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A pair of dice is tossed 10 times. What is the probability that no 7's or 11's appear as the sum of the sides facing up?

Solution Posted by our instructor:

$\displaystyle P_{\text{sum } 7}=\frac{6}{36}=\frac{1}{6} \\\displaystyle P_{\text{sum } 11}=\frac{2}{36}=\frac{1}{18} \\\displaystyle \sum_{1}^{10} {_nC_r}p^{r}q^{n-r}= \sum_{r=1}^{10} {_{10}C_r}\left(\frac{1}{6}\times\frac{1}{18}\right)^{r}\left(1-\frac{1}{6}\times\frac{1}{18}\right)^{10-r} = 0.08$

I am having trouble understanding this statement - "no 7's or 11's". What i don't understand is why did he let p be the probability that sum of 7 and 11 occurs, since its stated in the problem that no 7 or 11's should appear....?

And why does it need a summation of 1 - 10 successful trials (r) to the binomial equation?

help appreciated

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Your solution is not quite right. I don't even understand what it tries to calculate. – gev Mar 29 '13 at 7:35
If you get the probability of letting the sum to be $7$'s or $11$'s and not getting them as a sum is just a compliment of it. – Inceptio Mar 29 '13 at 7:40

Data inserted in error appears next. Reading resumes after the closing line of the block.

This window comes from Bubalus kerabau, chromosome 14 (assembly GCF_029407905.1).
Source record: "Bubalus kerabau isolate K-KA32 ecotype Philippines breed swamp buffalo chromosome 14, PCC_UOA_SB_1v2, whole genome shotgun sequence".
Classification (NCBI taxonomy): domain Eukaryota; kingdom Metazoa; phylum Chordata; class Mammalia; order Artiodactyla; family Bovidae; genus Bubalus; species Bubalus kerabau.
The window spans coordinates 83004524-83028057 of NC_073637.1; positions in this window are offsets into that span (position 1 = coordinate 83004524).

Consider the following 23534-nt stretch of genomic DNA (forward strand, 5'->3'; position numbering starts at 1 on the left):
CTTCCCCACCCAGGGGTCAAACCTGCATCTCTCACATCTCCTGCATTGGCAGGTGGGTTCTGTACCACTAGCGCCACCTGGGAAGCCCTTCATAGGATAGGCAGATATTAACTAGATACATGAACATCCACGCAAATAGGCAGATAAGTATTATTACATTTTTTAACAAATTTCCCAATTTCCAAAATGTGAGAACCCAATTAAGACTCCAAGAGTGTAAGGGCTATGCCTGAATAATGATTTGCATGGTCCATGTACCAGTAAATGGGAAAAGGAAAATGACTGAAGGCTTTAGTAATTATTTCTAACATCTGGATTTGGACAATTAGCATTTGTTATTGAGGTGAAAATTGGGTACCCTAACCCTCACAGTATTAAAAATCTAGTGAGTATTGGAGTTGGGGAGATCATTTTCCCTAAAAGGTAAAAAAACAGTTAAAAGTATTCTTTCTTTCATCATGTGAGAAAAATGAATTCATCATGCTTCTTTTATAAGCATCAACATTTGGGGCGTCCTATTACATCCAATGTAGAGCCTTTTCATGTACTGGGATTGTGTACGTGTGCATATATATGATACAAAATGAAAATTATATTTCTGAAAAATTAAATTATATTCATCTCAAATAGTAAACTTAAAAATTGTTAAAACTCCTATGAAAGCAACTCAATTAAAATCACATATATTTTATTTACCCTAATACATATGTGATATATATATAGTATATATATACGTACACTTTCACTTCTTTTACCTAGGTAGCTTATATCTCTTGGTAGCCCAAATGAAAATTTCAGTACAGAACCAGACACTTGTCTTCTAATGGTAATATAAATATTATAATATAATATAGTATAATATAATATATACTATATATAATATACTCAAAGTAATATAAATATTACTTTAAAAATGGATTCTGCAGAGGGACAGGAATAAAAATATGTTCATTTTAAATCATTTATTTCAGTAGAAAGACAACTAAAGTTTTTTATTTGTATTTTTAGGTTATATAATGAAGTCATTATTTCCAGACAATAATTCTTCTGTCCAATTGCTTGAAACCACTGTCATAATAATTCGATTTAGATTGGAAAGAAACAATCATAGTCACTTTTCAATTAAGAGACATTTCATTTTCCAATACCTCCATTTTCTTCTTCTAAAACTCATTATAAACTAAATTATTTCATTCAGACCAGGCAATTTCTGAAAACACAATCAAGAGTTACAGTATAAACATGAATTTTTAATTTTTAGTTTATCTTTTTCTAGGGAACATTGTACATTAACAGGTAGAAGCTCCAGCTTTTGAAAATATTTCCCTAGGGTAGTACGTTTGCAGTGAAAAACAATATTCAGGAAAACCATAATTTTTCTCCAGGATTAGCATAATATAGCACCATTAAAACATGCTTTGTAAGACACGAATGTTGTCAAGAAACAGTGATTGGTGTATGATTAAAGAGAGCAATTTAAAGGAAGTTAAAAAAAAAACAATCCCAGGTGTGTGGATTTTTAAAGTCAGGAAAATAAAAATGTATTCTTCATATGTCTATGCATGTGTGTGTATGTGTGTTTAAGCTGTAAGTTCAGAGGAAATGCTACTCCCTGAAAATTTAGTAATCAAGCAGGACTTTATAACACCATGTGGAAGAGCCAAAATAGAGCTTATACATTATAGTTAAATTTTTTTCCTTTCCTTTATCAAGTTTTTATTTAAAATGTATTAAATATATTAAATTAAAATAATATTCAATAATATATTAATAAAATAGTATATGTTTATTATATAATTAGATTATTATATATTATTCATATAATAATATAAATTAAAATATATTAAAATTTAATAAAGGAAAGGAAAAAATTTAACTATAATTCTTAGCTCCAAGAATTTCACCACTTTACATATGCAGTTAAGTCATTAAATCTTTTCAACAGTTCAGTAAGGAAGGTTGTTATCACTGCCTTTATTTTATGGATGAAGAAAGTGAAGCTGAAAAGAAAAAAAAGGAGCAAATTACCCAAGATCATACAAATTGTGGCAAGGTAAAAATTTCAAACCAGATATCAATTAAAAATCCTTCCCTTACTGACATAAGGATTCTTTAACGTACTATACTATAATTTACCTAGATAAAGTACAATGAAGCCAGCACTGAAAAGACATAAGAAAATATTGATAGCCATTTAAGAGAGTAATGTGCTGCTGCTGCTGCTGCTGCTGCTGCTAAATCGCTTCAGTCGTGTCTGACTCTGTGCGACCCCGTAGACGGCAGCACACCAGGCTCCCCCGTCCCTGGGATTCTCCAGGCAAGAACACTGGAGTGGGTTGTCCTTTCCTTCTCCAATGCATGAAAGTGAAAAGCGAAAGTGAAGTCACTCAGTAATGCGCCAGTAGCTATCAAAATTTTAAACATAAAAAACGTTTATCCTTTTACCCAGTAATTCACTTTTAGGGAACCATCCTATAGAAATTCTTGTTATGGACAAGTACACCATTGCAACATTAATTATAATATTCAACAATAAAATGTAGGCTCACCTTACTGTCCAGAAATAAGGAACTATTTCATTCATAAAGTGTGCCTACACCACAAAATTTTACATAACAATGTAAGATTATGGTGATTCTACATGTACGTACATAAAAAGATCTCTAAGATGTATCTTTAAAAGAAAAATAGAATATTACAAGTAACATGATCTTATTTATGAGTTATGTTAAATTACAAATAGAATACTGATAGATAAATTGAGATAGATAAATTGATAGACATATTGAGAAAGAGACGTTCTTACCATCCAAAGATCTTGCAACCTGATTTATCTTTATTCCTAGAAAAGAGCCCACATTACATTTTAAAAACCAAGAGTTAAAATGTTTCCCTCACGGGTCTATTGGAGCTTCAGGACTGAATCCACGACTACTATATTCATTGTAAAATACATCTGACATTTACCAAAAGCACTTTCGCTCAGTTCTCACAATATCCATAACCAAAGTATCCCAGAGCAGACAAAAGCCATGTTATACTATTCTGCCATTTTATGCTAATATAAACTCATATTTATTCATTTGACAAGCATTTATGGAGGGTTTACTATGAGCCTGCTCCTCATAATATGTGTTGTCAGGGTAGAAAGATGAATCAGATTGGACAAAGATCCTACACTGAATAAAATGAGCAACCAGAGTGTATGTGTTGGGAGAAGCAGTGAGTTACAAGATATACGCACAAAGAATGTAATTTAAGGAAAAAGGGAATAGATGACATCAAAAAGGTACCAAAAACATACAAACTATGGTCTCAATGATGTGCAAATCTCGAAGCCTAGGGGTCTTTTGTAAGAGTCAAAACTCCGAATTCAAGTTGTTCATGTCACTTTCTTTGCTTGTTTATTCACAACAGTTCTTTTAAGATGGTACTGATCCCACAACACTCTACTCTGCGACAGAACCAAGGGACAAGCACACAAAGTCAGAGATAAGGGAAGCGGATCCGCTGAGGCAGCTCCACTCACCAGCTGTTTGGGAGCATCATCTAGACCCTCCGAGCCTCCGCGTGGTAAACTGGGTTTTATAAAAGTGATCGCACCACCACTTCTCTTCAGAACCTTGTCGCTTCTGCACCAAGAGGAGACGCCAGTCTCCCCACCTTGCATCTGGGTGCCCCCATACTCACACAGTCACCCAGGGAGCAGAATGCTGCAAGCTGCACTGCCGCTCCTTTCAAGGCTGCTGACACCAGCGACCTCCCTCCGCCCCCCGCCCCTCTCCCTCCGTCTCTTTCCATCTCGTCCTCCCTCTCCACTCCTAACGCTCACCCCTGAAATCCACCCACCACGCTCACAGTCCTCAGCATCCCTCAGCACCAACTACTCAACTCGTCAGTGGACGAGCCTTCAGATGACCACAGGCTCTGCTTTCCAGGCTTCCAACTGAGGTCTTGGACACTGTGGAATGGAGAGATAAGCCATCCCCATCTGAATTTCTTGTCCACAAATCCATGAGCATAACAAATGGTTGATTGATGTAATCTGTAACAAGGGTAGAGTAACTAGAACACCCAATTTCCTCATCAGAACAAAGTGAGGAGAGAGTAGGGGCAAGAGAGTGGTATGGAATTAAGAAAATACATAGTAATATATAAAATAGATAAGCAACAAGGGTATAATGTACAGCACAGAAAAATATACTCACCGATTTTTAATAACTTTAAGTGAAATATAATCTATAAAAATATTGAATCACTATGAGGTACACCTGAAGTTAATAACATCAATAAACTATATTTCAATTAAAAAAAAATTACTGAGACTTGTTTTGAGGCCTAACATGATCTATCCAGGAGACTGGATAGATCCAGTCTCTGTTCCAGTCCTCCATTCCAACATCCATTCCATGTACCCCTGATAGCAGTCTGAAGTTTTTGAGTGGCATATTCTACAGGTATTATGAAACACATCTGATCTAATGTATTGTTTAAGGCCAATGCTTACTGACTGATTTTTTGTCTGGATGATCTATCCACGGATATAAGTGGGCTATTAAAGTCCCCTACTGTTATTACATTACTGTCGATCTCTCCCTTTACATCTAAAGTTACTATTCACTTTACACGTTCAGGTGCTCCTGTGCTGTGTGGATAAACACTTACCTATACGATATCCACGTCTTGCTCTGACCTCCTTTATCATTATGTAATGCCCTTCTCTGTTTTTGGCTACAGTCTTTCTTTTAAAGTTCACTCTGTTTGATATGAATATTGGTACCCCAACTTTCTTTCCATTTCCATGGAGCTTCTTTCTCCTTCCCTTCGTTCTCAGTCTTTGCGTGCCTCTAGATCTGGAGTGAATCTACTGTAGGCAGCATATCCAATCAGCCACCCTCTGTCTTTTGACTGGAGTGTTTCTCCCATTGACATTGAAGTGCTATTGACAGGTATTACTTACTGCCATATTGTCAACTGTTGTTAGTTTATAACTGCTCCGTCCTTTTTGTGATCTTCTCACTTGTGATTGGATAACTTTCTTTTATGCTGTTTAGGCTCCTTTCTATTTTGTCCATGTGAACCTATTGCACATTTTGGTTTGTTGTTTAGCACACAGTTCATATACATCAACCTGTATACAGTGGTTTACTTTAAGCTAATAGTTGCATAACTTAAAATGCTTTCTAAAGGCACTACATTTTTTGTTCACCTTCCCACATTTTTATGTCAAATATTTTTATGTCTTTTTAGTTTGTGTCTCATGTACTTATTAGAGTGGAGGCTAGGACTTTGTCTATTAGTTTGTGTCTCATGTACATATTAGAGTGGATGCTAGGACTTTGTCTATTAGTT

up vote 3 down vote accepted

The result is correct, but indeed I do not quite understand the logic of your instructor. I would have said "on a single toss of the dice, the probability that the result is different from 7 or 11 is $1-P_7-P_{11} = 7/9$; since all tosses are independent, the probability it did not happen in 10 tosses is $(7/9)^{10} \approx .081$.

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Actually the instructor's solution evaluates to .08883, instead of your correct .08101. – Byron Schmuland Apr 24 '13 at 21:08

For one try the probability that no 7's or 11's appear as the sum of the sides facing up is $ 1 - \frac{1}{6} - \frac{1}{18} $.

So for 10 times it is $ (1 - \frac{1}{6} - \frac{1}{18})^{10} $.

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